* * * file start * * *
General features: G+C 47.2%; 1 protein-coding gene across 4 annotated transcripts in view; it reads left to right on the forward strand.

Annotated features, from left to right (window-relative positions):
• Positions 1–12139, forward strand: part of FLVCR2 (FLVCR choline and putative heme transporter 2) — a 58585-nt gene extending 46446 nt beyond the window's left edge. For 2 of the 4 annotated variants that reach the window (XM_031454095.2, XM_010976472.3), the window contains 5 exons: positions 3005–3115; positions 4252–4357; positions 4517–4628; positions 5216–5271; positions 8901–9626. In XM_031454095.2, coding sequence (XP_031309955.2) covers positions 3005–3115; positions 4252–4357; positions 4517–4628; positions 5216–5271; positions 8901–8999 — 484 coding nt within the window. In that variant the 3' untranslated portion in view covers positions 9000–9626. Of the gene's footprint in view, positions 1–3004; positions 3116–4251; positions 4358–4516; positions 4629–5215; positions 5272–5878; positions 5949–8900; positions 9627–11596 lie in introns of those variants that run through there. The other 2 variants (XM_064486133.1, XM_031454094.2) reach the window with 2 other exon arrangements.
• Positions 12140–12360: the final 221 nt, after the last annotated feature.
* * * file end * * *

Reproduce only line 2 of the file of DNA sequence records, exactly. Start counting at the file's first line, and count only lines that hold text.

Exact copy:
Annotated features, from left to right (window-relative positions):